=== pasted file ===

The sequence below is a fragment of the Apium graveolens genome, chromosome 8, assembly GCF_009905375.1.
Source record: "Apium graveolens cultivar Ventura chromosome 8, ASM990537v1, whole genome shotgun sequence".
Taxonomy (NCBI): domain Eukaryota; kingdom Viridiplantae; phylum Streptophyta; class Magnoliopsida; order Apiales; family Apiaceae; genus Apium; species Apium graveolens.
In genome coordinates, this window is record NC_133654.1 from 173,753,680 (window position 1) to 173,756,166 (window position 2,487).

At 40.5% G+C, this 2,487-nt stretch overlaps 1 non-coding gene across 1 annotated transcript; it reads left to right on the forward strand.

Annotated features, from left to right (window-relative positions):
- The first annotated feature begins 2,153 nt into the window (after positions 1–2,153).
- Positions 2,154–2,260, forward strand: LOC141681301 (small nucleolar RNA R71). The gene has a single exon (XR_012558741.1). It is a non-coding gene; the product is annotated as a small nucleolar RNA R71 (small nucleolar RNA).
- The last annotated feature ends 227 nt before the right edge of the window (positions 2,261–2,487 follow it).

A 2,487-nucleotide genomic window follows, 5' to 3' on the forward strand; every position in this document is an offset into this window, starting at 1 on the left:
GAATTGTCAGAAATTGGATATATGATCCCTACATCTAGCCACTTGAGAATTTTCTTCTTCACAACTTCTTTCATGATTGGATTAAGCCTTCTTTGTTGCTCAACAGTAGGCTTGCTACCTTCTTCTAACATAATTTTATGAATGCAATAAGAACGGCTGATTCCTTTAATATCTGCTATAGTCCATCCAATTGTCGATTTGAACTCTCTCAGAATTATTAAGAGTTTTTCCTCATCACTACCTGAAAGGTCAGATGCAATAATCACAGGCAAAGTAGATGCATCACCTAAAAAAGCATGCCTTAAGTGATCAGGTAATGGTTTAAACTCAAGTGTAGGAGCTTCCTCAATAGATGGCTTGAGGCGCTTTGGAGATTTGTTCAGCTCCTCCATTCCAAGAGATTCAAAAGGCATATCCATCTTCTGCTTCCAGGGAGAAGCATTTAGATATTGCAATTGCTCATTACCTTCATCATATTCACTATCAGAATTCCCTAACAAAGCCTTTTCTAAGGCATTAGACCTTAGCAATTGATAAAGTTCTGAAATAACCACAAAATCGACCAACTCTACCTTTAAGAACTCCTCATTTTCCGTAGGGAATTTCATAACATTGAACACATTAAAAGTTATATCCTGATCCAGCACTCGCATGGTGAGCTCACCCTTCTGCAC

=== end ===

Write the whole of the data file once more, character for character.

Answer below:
The sequence below is a fragment of the Apium graveolens genome, chromosome 8, assembly GCF_009905375.1.
Source record: "Apium graveolens cultivar Ventura chromosome 8, ASM990537v1, whole genome shotgun sequence".
Taxonomy (NCBI): domain Eukaryota; kingdom Viridiplantae; phylum Streptophyta; class Magnoliopsida; order Apiales; family Apiaceae; genus Apium; species Apium graveolens.
In genome coordinates, this window is record NC_133654.1 from 173,753,680 (window position 1) to 173,756,166 (window position 2,487).

At 40.5% G+C, this 2,487-nt stretch overlaps 1 non-coding gene across 1 annotated transcript; it reads left to right on the forward strand.

Annotated features, from left to right (window-relative positions):
- The first annotated feature begins 2,153 nt into the window (after positions 1–2,153).
- Positions 2,154–2,260, forward strand: LOC141681301 (small nucleolar RNA R71). The gene has a single exon (XR_012558741.1). It is a non-coding gene; the product is annotated as a small nucleolar RNA R71 (small nucleolar RNA).
- The last annotated feature ends 227 nt before the right edge of the window (positions 2,261–2,487 follow it).

A 2,487-nucleotide genomic window follows, 5' to 3' on the forward strand; every position in this document is an offset into this window, starting at 1 on the left:
GAATTGTCAGAAATTGGATATATGATCCCTACATCTAGCCACTTGAGAATTTTCTTCTTCACAACTTCTTTCATGATTGGATTAAGCCTTCTTTGTTGCTCAACAGTAGGCTTGCTACCTTCTTCTAACATAATTTTATGAATGCAATAAGAACGGCTGATTCCTTTAATATCTGCTATAGTCCATCCAATTGTCGATTTGAACTCTCTCAGAATTATTAAGAGTTTTTCCTCATCACTACCTGAAAGGTCAGATGCAATAATCACAGGCAAAGTAGATGCATCACCTAAAAAAGCATGCCTTAAGTGATCAGGTAATGGTTTAAACTCAAGTGTAGGAGCTTCCTCAATAGATGGCTTGAGGCGCTTTGGAGATTTGTTCAGCTCCTCCATTCCAAGAGATTCAAAAGGCATATCCATCTTCTGCTTCCAGGGAGAAGCATTTAGATATTGCAATTGCTCATTACCTTCATCATATTCACTATCAGAATTCCCTAACAAAGCCTTTTCTAAGGCATTAGACCTTAGCAATTGATAAAGTTCTGAAATAACCACAAAATCGACCAACTCTACCTTTAAGAACTCCTCATTTTCCGTAGGGAATTTCATAACATTGAACACATTAAAAGTTATATCCTGATCCAGCACTCGCATGGTGAGCTCACCCTTCTGCAC